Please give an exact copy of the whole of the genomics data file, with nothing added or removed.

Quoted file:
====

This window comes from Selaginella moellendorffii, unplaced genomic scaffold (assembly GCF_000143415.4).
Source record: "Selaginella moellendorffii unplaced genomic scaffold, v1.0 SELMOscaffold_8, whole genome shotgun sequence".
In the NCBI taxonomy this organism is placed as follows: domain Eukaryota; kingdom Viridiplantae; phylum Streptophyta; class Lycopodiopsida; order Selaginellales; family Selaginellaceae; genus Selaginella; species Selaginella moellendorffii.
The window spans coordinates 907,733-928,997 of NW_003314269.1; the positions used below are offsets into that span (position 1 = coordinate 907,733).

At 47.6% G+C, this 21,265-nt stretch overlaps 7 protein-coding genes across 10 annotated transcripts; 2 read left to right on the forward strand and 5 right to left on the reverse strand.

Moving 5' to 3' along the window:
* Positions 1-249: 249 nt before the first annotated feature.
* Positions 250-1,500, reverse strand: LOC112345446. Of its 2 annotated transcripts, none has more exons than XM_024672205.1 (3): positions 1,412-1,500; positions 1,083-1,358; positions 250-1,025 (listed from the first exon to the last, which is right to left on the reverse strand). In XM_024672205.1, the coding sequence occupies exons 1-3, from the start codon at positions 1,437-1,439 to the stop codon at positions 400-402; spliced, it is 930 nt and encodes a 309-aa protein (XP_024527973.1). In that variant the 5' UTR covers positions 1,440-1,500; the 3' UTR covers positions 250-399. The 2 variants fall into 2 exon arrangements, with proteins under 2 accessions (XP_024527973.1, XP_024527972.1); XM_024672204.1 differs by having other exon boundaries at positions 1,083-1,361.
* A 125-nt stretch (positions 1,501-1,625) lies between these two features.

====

This window comes from Selaginella moellendorffii, unplaced genomic scaffold (assembly GCF_000143415.4).
Source record: "Selaginella moellendorffii unplaced genomic scaffold, v1.0 SELMOscaffold_8, whole genome shotgun sequence".
In the NCBI taxonomy this organism is placed as follows: domain Eukaryota; kingdom Viridiplantae; phylum Streptophyta; class Lycopodiopsida; order Selaginellales; family Selaginellaceae; genus Selaginella; species Selaginella moellendorffii.
The window spans coordinates 907,733-928,997 of NW_003314269.1; the positions used below are offsets into that span (position 1 = coordinate 907,733).

At 47.6% G+C, this 21,265-nt stretch overlaps 7 protein-coding genes across 10 annotated transcripts; 2 read left to right on the forward strand and 5 right to left on the reverse strand.

Moving 5' to 3' along the window:
* Positions 1-249: 249 nt before the first annotated feature.
* Positions 250-1,500, reverse strand: LOC112345446. Of its 2 annotated transcripts, none has more exons than XM_024672205.1 (3): positions 1,412-1,500; positions 1,083-1,358; positions 250-1,025 (listed from the first exon to the last, which is right to left on the reverse strand). In XM_024672205.1, the coding sequence occupies exons 1-3, from the start codon at positions 1,437-1,439 to the stop codon at positions 400-402; spliced, it is 930 nt and encodes a 309-aa protein (XP_024527973.1). In that variant the 5' UTR covers positions 1,440-1,500; the 3' UTR covers positions 250-399. The 2 variants fall into 2 exon arrangements, with proteins under 2 accessions (XP_024527973.1, XP_024527972.1); XM_024672204.1 differs by having other exon boundaries at positions 1,083-1,361.
* A 125-nt stretch (positions 1,501-1,625) lies between these two features.